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This article is about the French commune. For the opera by Salieri after a play by Beaumarchais, see Tarare (opera). For the 18th-century polyphagist, see Tarrare. For the 19th-century racehorse, see Tarrare (horse).
The road into Tarare
|Intercommunality||Pays de Tarare|
|• Mayor (2014-2020)||Bruno Peylachon|
|Area1||13.99 km2 (5.40 sq mi)|
|• Density||740/km2 (1,900/sq mi)|
|INSEE/Postal code||243 69 243 / 69 170|
|Elevation||350–727 m (1,148–2,385 ft)
(avg. 359 m or 1,178 ft)
1 French Land Register data, which excludes lakes, ponds, glaciers > 1 km² (0.386 sq mi or 247 acres) and river estuaries.2 Population without double counting: residents of multiple communes (e.g., students and military personnel) only counted once.
Pop. (1906) 11,643.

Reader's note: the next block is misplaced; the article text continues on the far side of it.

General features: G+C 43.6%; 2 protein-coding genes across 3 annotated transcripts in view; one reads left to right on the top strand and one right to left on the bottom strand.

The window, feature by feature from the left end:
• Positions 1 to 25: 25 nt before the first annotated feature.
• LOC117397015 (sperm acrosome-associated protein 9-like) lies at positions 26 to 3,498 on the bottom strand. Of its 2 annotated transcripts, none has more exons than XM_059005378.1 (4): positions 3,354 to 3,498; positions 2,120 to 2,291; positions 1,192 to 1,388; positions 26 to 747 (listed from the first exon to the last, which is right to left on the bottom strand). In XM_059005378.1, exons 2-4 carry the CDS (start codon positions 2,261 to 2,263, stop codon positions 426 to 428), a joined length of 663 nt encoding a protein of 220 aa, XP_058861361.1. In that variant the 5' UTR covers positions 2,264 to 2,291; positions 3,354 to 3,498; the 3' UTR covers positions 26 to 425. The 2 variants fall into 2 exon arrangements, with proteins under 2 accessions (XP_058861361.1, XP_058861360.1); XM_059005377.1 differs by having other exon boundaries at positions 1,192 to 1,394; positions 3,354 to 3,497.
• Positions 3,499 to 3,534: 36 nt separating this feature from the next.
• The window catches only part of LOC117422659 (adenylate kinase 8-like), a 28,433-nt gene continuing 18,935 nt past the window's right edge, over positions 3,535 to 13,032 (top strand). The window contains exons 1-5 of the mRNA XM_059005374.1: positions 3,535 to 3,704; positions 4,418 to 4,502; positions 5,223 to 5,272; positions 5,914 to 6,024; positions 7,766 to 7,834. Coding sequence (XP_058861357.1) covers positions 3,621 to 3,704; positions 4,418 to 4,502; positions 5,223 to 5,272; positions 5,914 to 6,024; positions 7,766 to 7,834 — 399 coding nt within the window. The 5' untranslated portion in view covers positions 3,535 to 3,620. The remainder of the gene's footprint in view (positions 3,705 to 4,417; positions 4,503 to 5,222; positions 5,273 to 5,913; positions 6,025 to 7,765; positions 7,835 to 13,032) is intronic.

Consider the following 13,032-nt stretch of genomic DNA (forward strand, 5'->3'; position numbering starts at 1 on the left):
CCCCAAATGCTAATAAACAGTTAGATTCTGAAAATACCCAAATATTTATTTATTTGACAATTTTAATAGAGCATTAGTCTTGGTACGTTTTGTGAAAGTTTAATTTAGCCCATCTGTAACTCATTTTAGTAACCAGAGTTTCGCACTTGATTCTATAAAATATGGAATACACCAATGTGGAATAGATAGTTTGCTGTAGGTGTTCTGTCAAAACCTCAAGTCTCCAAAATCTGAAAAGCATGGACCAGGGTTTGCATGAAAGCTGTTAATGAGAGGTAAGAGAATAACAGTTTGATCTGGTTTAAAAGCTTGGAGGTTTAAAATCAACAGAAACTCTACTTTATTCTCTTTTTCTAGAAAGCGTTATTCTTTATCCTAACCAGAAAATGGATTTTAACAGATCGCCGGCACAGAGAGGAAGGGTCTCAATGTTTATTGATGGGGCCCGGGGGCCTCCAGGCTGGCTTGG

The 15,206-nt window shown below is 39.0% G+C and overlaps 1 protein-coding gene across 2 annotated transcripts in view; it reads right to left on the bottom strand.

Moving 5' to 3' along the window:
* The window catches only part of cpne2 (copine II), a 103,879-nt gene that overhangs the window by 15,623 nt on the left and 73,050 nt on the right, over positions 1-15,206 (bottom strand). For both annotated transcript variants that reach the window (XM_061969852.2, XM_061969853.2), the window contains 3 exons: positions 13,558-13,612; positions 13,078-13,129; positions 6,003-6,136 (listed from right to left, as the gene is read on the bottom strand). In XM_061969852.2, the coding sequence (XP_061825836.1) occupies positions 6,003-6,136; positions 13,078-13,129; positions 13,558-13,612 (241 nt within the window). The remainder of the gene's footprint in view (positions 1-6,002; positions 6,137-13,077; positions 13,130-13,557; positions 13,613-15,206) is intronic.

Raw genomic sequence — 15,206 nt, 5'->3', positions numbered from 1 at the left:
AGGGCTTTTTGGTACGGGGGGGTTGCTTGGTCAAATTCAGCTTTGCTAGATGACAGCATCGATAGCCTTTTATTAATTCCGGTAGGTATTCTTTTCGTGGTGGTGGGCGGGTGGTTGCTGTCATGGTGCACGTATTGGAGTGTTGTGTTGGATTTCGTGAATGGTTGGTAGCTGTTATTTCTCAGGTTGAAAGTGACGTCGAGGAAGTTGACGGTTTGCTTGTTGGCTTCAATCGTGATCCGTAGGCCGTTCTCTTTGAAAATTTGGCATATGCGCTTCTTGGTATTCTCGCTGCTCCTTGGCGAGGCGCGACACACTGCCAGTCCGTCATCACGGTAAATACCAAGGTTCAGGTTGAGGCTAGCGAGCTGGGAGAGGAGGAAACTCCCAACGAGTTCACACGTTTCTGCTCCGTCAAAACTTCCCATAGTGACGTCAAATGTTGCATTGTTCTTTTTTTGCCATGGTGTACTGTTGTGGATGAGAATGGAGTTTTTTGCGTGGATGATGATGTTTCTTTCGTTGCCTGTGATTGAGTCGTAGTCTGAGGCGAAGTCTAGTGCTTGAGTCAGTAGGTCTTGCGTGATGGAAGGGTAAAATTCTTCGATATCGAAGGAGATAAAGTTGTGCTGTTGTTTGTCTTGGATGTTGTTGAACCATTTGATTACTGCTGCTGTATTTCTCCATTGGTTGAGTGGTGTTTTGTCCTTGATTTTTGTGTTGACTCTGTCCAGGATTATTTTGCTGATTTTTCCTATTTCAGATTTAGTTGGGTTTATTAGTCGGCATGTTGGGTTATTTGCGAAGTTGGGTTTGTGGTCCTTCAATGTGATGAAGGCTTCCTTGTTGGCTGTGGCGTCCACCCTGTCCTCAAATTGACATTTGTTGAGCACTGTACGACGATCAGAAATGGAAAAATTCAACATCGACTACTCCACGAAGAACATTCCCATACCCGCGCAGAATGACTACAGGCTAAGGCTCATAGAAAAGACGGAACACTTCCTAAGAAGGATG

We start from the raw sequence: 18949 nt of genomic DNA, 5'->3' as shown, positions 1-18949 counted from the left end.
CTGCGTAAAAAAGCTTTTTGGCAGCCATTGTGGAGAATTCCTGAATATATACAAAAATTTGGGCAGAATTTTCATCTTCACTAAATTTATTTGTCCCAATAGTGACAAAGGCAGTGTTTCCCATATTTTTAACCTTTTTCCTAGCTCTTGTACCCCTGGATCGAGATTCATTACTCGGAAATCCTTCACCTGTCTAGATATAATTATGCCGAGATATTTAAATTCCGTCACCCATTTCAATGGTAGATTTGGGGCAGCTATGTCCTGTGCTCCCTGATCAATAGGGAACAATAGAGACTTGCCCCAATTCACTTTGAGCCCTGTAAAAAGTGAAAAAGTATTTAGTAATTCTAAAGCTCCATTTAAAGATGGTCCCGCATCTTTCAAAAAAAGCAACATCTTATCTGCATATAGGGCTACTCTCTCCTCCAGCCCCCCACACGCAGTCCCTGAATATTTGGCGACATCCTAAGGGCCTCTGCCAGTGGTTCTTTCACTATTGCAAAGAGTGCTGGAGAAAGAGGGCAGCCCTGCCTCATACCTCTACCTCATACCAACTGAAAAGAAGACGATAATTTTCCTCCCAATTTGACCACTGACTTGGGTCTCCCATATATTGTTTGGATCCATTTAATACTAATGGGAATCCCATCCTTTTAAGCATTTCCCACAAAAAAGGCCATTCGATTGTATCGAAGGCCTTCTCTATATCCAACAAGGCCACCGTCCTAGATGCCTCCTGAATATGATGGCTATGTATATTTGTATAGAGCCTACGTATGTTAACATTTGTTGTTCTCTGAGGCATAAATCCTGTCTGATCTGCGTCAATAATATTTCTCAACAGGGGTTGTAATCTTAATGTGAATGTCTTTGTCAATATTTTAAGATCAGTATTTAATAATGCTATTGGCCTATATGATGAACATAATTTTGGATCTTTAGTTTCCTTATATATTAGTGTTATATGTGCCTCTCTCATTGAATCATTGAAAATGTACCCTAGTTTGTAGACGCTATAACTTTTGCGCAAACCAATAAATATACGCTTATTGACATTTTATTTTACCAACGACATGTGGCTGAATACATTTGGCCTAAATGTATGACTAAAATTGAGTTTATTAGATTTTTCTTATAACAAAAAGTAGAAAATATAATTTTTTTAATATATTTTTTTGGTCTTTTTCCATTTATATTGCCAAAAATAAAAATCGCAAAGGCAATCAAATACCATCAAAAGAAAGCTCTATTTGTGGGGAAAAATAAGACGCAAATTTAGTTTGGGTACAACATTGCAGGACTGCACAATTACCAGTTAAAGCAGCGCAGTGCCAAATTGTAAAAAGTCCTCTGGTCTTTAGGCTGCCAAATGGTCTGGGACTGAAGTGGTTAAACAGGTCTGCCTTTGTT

According to the 1911 Encyclopædia Britannica Eleventh Edition:
- "Tarare is the centre of a region engaged in the production of muslins, tarletans, embroidery and silk-plush, and in printing, bleaching and other subsidiary processes. Till 1756, when the manufacture of muslins was introduced from Switzerland, the town lay unknown among the Beaujolais mountains. The manufacture of Swiss cotton yarns and crochet embroideries was introduced at the end of the 18th century; at the beginning of the 19th figured stuffs, openworks and zephyrs were first produced. The manufacture of silk-plush for hats and machine-made velvets was set up towards the end of the 19th century. A busy trade is carried on in corn, cattle, linen, hemp, thread and leather."
- Le Bois-d'Oingt
- Les Olmes
- Les Sauvages
- La Tour-de-Salvagny
- This article incorporates text from a publication now in the public domain: Chisholm, Hugh, ed. (1911). Encyclopædia Britannica (11th ed.). Cambridge University Press.
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